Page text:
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Australian Coin ValuesThe Blue Sheet is Australia's most widely used reference on Australian coins and the first Australian reference to value coins to the Sheldon numerical standard for more precise valuations. The Blue Sheet values Australian coins from New South Wales' Holey Dollar and Dump right up to our present circulating currency and provides a valuable insight into Australia's fascinating history through its circulating coins.
While technically coinage of the British colony of New South Wales, the Holey Dollar and Dump are widely considered to be Australia’s first coins. Authorised by the colony’s first Governor Lachlan Macquarie, the Holey Dollar and Dump hold their place as some of the most valuable Australian coins.
Following the gold rushes of the mid 1800s, the Sydney branch of the Royal mint opened its doors in 1855 to begin striking gold sovereigns and half sovereigns. Although these were British coins, the uniquely Australian design led to the consensus of these being Australian coins and are generally collected as such. These coins, along with the Adelaide Assay Office pieces can be found under the gold section of this site.
Australia struck her first coins in 1910 with the silver denominations of florin, shilling, sixpence and threepence. Copper coins were struck the following year with the denomination of penny and half penny - Australia never produced any farthings. These coins can be found under the Commonwealth Coinage section of the site.
On February 14, 1966 Australia converted to the decimal system and began producing coins with the denominations of one cent, two cent, five cent, ten cent, twenty cent and fifty cent. Although a one dollar was proposed, it wouldn't eventuate until 1984. These coins can be found under the Decimal Coinage section of this site.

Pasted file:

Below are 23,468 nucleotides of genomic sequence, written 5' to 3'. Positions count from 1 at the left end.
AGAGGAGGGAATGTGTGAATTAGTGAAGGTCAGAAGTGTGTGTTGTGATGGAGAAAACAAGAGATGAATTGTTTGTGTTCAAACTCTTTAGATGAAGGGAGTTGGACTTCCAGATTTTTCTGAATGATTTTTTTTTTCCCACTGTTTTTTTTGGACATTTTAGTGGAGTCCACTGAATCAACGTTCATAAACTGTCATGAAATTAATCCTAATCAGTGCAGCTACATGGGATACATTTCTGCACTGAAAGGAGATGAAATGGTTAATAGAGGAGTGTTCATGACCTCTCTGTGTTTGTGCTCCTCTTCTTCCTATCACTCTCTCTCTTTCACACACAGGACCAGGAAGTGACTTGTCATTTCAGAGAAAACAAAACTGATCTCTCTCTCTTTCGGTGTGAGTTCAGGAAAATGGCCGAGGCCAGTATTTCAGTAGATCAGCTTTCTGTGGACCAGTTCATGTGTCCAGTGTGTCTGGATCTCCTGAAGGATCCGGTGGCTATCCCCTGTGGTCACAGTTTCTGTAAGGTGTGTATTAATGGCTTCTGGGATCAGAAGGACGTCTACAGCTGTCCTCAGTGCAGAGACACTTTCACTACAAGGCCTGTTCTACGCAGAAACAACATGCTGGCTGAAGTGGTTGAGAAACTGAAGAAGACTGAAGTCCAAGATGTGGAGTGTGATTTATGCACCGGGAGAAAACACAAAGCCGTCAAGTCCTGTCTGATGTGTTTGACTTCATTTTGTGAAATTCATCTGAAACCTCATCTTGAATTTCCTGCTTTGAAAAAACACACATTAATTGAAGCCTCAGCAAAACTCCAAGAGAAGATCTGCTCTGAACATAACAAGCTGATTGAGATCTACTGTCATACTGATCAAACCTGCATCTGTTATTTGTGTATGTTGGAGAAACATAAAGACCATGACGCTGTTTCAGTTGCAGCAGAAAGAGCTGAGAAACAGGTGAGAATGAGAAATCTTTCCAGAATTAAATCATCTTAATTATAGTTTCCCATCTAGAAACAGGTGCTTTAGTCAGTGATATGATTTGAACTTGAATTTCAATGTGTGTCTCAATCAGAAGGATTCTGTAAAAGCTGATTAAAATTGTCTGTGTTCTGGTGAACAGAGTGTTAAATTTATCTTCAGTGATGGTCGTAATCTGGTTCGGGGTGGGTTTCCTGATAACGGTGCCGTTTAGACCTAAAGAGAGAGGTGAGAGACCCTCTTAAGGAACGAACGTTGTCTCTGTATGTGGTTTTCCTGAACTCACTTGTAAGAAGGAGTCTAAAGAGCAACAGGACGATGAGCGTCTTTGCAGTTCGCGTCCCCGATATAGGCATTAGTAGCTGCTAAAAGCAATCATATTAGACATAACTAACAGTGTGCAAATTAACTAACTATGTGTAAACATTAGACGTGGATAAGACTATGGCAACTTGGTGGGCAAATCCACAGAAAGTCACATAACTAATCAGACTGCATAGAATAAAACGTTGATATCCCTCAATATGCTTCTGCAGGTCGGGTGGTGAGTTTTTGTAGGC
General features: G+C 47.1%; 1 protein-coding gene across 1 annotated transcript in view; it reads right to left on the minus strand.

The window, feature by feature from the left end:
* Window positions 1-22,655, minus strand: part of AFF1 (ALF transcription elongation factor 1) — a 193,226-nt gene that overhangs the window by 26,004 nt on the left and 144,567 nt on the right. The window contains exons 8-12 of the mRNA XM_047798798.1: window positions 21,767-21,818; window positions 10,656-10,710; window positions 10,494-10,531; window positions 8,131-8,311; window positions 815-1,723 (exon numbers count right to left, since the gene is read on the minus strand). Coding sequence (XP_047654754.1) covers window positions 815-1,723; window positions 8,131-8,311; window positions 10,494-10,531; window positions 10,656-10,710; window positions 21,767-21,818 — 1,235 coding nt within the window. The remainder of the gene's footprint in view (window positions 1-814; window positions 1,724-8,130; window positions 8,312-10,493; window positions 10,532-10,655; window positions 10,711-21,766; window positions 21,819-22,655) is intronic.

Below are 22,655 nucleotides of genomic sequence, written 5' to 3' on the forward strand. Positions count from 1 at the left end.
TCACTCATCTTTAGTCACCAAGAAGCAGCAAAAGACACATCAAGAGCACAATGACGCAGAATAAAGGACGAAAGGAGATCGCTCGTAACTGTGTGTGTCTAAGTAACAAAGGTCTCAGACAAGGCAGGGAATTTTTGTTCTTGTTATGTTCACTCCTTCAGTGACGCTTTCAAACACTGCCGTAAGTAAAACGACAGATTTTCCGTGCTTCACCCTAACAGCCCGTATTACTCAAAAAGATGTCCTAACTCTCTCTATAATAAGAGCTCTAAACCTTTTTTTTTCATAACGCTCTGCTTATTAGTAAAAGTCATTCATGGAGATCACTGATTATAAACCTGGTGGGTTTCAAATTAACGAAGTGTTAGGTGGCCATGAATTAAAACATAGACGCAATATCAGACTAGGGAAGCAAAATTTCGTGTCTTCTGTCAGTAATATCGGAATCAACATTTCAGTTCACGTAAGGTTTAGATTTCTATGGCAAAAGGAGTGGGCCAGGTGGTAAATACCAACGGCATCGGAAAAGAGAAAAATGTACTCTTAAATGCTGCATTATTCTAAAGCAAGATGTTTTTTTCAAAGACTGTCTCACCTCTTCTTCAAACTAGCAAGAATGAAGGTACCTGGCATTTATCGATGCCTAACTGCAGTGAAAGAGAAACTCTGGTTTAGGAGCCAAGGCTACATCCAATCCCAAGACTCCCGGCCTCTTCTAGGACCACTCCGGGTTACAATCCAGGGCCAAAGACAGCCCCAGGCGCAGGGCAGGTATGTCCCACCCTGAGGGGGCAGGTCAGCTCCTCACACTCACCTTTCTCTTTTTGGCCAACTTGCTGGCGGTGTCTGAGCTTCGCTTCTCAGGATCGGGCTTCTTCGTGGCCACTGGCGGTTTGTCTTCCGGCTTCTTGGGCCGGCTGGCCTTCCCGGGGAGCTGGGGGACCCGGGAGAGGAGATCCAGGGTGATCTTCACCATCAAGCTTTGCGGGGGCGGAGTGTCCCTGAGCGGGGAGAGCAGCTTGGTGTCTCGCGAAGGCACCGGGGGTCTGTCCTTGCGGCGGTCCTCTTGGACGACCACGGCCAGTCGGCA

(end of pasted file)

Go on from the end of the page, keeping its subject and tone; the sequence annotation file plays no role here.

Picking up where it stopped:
In 1986, citing strong international demand, the Perth mint reopened and began producing a series of bullion coins in both proof and specimen finishes with gold coins struck in 1986 and silver coins later beginning in 1990. Since then a multitude of other commemorative coins struck in precious metal have been produced by the Perth mint. These can be found under the Perth mint section of the site.1855 Half Sovereign Reverse1855 Half Sovereign Obverse Following the discovery of gold in Sydney, half sovereigns were minted in Sydney from 1855 and continued until 1916. Prior to the discovery of gold, Australian colonies were reliant upon coins minted in Great Britain as these were the only coins recognised as having legal tender status . The 1850s Gold Rush affected not only the mintage of coins but also sudden population growth, particularly in Victoria. In turn, this demanded sudden developments in government administration ... (learn more)Holey Dollars and Dumps1813Gold1852 - 1931Commonwealth Coinage1910 - 1964Decimal Coinage1966 - presentPerth Mint Issues1986 - presentExpert ValuationGlossaryReferencesLinks
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